American Heritage® Dictionary of the English Language, Fourth Edition
- n. An advertisement.
- n. An advantage in tennis.
Century Dictionary and Cyclopedia
- A prefix of Latin origin, with primary sense “to,” and hence also “toward, upon, for,” etc., expressing in Latin, and so in English, etc., motion or direction to, reduction or change into, addition, adherence, intensification, etc., in English often without perceptible force. According to the following consonant, it is variously assimilated ab-, ac-, af-, etc., or reduced to a-. See etymology.
- A prefix of various other origin, erroneously put for other prefixes, as in advance, etc. See etymology.
- A suffix of Greek origin appended to nouns. It is used in forming— collective numerals, as monad, dyad, triad, tetrad, etc., terms used in classifying chemical elements or radicals according to the number of their combining units;
- A suffix in ballad and salad (formerly balade and salade), usually represented by -ade. See -ade.
- In anatomy, a suffix denoting relation, situation, or direction, having the same force as the English suffix -ward, or the word toward. Thus, dorsad, backward, toward the dorsum or back; ectad, outward, toward the exterior; entad, inward, toward the interior. So, also,
cephalad, headward, forward; dextrad, to the right, on the right hand of, etc. It is used almost at will, with either Greek or Latin words. Its use is advantageous as restricting the idea of direction to the body of the animal itself, without considering the position in which that body may be with relation to externals; since for example, what is backward in the anatomy of man when in the erect posture is upward in that of a quadruped when in the correlatively natural horizontal attitude, while in both it is equally dorsad.
- An abbreviation of advertisement.
- A simplified spelling of add.
- n. a public promotion of some product or service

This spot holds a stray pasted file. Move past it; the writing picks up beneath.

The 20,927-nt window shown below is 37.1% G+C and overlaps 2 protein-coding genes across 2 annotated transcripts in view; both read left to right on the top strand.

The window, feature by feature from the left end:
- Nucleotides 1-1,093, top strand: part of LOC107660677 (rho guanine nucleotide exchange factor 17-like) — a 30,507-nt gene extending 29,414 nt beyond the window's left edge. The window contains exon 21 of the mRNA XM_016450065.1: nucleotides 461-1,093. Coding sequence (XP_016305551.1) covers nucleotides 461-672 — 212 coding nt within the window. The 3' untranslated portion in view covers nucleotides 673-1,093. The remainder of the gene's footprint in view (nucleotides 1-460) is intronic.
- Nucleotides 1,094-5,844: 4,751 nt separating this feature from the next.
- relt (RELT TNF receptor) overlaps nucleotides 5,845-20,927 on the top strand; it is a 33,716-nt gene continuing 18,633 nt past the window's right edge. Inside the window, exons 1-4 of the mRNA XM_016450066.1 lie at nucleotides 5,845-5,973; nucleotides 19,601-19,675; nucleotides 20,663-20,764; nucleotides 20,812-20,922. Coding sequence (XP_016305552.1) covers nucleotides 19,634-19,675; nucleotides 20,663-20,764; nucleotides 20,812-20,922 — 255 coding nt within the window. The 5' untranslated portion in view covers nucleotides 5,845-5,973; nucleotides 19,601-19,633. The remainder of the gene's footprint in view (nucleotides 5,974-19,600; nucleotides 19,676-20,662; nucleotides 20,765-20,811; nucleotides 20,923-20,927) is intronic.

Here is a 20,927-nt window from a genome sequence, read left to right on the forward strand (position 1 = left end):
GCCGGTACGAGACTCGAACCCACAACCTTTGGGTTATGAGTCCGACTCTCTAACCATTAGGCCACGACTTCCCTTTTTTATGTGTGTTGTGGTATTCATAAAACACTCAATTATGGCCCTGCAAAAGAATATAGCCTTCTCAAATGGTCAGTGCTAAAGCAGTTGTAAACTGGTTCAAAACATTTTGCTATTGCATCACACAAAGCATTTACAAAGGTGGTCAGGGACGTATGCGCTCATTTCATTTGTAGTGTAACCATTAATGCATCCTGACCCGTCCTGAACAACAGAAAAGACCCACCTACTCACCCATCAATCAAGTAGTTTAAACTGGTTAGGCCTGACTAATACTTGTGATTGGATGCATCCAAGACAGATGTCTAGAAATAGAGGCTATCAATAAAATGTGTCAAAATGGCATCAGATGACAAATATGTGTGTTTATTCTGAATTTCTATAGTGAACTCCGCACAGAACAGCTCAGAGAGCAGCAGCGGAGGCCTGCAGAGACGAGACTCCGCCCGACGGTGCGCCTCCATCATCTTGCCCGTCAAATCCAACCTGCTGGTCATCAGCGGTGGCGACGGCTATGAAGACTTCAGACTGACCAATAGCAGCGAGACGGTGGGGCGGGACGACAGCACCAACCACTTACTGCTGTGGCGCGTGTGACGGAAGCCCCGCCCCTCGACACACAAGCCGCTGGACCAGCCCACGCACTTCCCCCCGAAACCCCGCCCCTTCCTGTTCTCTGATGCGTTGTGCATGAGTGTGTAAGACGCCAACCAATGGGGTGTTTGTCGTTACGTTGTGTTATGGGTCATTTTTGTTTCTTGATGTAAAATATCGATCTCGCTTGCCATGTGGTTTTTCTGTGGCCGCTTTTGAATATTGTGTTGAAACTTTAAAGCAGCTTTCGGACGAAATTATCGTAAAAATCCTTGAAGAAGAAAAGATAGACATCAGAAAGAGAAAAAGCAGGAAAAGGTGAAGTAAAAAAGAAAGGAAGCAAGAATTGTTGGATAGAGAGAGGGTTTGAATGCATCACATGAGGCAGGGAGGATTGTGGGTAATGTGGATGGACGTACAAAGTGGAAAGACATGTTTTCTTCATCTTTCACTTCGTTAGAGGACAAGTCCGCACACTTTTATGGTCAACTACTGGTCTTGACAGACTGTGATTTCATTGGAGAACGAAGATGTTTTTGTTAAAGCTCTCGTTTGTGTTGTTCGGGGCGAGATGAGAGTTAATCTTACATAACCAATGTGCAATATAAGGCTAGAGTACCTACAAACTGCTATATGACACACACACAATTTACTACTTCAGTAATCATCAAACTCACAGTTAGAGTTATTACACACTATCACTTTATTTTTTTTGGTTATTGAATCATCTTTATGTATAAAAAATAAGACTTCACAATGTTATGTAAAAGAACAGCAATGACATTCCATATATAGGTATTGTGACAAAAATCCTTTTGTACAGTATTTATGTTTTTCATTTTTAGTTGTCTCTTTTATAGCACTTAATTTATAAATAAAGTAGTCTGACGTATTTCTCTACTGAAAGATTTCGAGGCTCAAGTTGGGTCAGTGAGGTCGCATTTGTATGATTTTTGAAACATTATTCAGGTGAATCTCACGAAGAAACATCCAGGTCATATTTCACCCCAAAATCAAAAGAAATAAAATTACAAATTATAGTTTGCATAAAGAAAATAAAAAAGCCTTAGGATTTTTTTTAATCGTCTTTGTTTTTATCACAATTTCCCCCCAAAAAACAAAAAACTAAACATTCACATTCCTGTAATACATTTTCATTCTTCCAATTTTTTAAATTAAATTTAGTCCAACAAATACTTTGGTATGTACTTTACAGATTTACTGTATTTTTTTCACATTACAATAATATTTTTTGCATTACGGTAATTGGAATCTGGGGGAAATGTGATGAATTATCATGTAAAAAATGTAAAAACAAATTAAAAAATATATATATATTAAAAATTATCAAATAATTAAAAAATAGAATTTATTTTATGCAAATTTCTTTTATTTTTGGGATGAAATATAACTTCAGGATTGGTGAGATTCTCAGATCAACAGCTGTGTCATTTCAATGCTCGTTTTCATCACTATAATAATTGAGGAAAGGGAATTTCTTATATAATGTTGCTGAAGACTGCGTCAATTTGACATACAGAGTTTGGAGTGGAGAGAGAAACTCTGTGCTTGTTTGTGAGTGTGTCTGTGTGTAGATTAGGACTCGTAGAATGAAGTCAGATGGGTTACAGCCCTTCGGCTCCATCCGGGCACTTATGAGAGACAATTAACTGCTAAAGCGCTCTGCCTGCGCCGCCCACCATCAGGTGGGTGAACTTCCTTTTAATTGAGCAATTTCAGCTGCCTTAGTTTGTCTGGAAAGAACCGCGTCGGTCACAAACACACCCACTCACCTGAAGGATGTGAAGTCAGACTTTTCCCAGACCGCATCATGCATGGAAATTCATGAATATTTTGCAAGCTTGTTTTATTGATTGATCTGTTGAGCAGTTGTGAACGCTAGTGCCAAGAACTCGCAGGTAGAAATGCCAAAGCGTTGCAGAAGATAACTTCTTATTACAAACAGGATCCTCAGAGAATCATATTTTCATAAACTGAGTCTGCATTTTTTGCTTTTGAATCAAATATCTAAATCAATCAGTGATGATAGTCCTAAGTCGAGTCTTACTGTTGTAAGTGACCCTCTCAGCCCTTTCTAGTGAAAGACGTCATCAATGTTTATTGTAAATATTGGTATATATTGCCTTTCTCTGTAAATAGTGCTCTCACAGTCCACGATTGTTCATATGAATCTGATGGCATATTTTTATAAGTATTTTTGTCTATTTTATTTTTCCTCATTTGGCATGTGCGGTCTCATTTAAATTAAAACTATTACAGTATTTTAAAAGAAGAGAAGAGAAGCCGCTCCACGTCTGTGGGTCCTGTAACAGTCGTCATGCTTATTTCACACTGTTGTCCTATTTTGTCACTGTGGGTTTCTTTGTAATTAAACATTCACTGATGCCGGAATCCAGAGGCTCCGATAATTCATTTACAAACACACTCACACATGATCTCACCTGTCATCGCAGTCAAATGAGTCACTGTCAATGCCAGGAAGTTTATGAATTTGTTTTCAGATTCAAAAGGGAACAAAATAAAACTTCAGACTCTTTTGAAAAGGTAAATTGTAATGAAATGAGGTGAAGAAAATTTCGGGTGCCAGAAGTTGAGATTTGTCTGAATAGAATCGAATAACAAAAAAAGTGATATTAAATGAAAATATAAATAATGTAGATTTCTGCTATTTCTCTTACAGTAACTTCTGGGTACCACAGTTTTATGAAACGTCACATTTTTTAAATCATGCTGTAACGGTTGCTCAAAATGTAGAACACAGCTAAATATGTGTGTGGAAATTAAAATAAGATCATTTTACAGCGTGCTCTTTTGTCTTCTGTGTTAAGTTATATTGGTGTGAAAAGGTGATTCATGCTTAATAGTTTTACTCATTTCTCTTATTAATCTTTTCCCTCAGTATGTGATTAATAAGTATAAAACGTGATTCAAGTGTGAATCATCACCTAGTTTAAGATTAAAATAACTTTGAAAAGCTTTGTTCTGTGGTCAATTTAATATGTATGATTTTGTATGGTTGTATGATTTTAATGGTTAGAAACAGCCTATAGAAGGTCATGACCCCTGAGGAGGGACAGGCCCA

- adv. in the Christian era; used before dates after the supposed year Christ was born
- From Latin ad ("to, on"). (Wiktionary)
“Lucullus, Catulus, and Hortensius, to Cato and Brutus, he finally adopted the suggestion of Atticus to gratify Varro by giving him a share in the dialogue together with Atticus and himself (_ad Att. _ xiii. 13, 1, 'commotus tuis litteris, quod ad me de Varrone scripseras, totam Academiam ab hominibus nobilissimis abstuli transtulique ad nostrum sodalem et ex duobus libris contuli in quattuor').”
“Serv. _ad Ecl. _ 10, 1, 'Fuit Cornelius Gallus amicus Vergilii, adeo ut quartus Georgicorum a medio usque ad finem eius laudes teneret, quas postea iubente Augusto in Aristaei fabulam commutavit.”
“AD SVMMVM is the reading of _L_ and _T_ and is printed by Burman (who punctuates _uiderit ad summum_) and Merkel (_ad summum dixi_).”
“They were termed _apprenticii ad legem_, or _ad barras_; and hence arose the cognomen of _barristers_.”
“Accordingly, in the first place, he decided that he had received a call from God ad veritatem et ad seipsum; and, in the second, forgetting Miss Deffell, he married his rectors daughter.”
“ Another _reductio ad absurdum_ or _ad impietatem_, cf. _supra_, p. 98, note b.”
“Perhaps few of them suspected the _argumentum ad hominem_ -- or rather _ad feminam_ -- in Woodhull's speech.”
“Dominus, qui non ad iudicandum _venerat_, sed _ad salvandum_, &c. ... increpat eos _quod non meminerint doctrinae suae et bonitatis Evangelicae_, &c. (i. 857 b, c, d.)”
“Nay, but he saw he had a convenient occasion, _ad instituendam hominum multitudenem, ad illud festum confluentiam_.”
“We buy an enemy,, or ivefy afritnH ta the tfyijd ad, Orjafqayn ad\ ifes Almeyda ta hide fcer-loffc * \ all eyes, but chiefly from hi* father, a: 'yet, juft afterwards,' hehinaftjf inform* his father, of Almeyda's love for Alonzo: is not this ii\con - fifteni with Orafmyn's gQQeroijs character?,”
These user-created lists contain the word ‘ad’.
Here I have in mind a list of words that could be spelled with only the letters A, B, C, D, E, F, and G--and thus could also be played as a tune on the piano.
Abbreviations & symbolic numbers
All words of the Lisbon Treaty
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Latin words from the ordinary of the Mass that do not have obvious English cognates. For a complete list of words used in the Traditional Latin Mass (the Extraordinary Form of the Roman Rite), see ...
Very basic words for ESL students.
Two-letter words that are common. For a full list of all possible 2-letter words, check out this list.
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Words that have been cut down from their original glory, ie. apocopes, but are still 'understandable' in the chopped form. eg. doc for doctor. Most of them are horribilisms, I know :-( Let's keep t...
Tight but full of might.
Chemical terms used in Biology.
Looking for tweets for ad.